Turkey is planning further cooperation in the defense industry with Nigeria, its sixth largest trading partner in Africa. With a new defense industry cooperation agreement, Turkish companies will gain a legal basis for arms and ammunition sales.
The agreement, which was approved by the Turkish Parliament’s Foreign Relations Committee on July 1, was signed on October 22, 2021 during Turkish President Recep Tayyip Erdoğan’s visit to Abuja. The agreement lays out the principles of mutual cooperation in the defense industry between the two counties or government agencies or private organizations approved by the parties.
These routine agreements that Turkey has signed with several African countries help Turkish defense contractors focus on target markets. Weapons sales and trade deals are the highlights of Erdoğan’s visits to African countries as the Turkish lira depreciates at home. Apart from marketing military drones produced by his son-in-law, Erdoğan lobbies for the sale of armored vehicles manufactured by financially struggling Turkish-Qatari venture BMC, whose Turkish owners are businessmen close to Erdoğan.Nigeria defence cooperation
Turkey does not put forward any political or human rights conditions in the sale of weapons and ammunition. This is convenient for African countries that have to complete lengthy, complicated procedures and secure permission from their respective parliaments to buy weapons from Western partners.
According to recent reports in the Turkish media, Nigeria has been willing to buy military drones from Baykar, of which Erdoğan’s son-in-law is a partner. Baykar allegedly sold a Bayraktar Akıncı, an unmanned aerial combat vehicle (UACV), to Nigeria, but this was not officially announced. Military experts have not confirmed this, either. Baykar has not disclosed its drone sales to the public for a while on the pretext of trade secrets. If there is a large increase in Turkey’s defense industry exports to a country, it is believed by experts to have been due to the sale of drones.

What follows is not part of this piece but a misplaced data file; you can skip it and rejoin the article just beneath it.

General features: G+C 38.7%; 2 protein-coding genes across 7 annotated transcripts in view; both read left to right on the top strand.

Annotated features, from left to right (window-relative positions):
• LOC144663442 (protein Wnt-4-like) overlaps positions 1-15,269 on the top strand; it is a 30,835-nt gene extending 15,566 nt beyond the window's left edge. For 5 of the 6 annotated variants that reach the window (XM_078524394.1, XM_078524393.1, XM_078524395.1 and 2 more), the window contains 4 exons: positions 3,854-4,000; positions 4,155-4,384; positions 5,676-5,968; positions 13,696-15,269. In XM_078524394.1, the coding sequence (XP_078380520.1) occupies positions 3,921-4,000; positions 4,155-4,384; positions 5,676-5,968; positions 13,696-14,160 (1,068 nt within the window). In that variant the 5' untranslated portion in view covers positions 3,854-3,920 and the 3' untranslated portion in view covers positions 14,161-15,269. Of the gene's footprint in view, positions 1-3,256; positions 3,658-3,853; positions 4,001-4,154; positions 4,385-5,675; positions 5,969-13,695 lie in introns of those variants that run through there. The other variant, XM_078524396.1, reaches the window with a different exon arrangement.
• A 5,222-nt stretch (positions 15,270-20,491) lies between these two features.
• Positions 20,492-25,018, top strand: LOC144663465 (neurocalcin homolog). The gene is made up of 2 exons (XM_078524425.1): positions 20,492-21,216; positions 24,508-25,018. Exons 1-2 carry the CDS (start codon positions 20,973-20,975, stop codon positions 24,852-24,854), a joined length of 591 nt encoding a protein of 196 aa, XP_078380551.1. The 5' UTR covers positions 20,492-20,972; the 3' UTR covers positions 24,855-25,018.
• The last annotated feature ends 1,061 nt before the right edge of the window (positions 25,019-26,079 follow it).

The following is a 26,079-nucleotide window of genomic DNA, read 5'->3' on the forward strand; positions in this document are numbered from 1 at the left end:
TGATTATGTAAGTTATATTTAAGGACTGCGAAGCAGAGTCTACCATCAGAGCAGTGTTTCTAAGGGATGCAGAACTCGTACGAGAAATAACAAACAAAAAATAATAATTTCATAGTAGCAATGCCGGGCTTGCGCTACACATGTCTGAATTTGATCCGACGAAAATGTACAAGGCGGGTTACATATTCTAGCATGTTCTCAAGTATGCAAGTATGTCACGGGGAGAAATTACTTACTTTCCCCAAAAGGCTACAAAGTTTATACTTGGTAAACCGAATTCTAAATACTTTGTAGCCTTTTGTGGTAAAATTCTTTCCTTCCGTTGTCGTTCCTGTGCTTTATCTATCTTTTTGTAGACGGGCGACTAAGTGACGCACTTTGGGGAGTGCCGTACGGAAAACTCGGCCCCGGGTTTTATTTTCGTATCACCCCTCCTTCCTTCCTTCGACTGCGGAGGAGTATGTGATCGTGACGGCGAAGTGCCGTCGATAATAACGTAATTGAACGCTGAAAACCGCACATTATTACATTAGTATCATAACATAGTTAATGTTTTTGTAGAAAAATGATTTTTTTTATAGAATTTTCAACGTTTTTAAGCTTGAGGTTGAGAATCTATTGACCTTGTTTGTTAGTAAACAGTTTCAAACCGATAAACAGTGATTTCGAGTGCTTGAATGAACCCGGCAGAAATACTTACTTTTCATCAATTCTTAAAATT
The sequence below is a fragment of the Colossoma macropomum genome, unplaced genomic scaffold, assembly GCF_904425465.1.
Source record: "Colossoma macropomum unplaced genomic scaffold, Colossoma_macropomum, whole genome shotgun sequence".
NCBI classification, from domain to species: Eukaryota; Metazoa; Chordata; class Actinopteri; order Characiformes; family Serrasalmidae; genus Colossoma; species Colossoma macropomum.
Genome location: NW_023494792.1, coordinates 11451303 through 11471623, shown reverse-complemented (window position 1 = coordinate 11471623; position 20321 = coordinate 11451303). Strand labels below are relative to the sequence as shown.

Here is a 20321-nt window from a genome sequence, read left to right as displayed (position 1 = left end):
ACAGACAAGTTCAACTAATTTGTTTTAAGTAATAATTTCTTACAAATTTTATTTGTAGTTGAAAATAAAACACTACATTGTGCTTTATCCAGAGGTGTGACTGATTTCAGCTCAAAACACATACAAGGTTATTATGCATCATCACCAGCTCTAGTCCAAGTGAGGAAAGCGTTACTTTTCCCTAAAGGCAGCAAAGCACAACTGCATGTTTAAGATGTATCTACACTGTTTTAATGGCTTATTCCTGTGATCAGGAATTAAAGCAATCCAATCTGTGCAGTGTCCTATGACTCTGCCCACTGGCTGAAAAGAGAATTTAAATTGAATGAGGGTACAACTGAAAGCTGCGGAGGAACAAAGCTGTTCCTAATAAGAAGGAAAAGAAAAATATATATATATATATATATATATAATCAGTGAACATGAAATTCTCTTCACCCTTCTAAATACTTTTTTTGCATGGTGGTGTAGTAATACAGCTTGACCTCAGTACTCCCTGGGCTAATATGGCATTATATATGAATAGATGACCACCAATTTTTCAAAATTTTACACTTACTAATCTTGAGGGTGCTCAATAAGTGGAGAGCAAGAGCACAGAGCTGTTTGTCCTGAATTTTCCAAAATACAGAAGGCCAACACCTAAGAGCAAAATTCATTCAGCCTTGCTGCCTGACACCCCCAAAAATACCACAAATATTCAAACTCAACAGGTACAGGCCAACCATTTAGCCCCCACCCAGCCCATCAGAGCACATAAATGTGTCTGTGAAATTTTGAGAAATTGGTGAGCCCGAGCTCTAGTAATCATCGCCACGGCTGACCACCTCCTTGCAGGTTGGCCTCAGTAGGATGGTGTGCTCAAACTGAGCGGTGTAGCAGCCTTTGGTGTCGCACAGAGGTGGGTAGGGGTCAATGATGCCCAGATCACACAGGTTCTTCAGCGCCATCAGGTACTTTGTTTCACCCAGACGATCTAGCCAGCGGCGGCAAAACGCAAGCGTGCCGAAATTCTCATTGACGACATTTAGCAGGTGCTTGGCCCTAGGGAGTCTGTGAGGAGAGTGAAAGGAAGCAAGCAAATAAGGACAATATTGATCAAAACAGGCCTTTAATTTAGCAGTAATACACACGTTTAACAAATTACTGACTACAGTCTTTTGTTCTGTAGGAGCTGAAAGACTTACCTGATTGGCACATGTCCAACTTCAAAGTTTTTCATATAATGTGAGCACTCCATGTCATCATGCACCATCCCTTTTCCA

There is currently a $2 billion volume of trade between Turkey and Nigeria. Murat Ceran, who attended the committee meeting representing the Presidency of the Defense Industry (Savunma Sanayii Başkanlığı, SSB), stated that Turkey sold two offshore patrol vessels (OPV) in 2021 to Nigeria, which is also interested in ATAK combat helicopters.
In November 2021 the Nigerian Ministry of Defense held a tender for the purchase of attack helicopters, at which Turkish Aerospace Industries (TAI) submitted a bid for its T-129 ATAK helicopter. The ATAK, however, frequently experiences licensing rights problems with the US for the engine of the helicopter.
Finally, Nigeria has requested to buy 12 American AH-1Z attack helicopters. The Defense Security Cooperation Agency (DSCA), under the US Department of Defense, delivered the certification notifying Congress of the $1 billion deal in April.
As a side note, the US sanctioned the SSB and its senior officials over Turkey’s purchase of Russian S-400 long-range missiles, a deal worth $2.5 billion, from Rosoboronexport (ROE), Russia’s main arms export entity. The US stated that Turkey willfully engaged in a significant transaction with Russia and therefore was subject to sanctions under the Countering America’s Adversaries Through Sanctions Act (CAATSA).
Turkey had defense industry cooperation agreements signed by the head of the SSB for a while to show that it did not recognize the sanctions. The one with Nigeria is one of them.
According to Turkey’s 2021 export figures announced by the Turkish Exporters Assembly last December, Turkey’s arms sales reached a record level, with the biggest increase to African countries. The figures could be interpreted as the successful outcome of a strategy pursued by the government of President Erdoğan to make Africa a new arms market for Turkey as well as its aggressive marketing efforts for companies that belong to businesspeople close to him.
In 2021 Turkey exported $3.224 billion in defense products, an increase of 41.5 percent compared to 2020. For the first time, the defense sector had a 1.9 percent share of Turkey’s total exports.
Compared to 2020, Turkey increased its defense exports to the African continent by 560 percent in 2021, from $82 million to $461 million. Africa, thus, ranks third in Turkey’s defense exports, following North America ($1.15 billion) and the Commonwealth of Independent States ($455 million).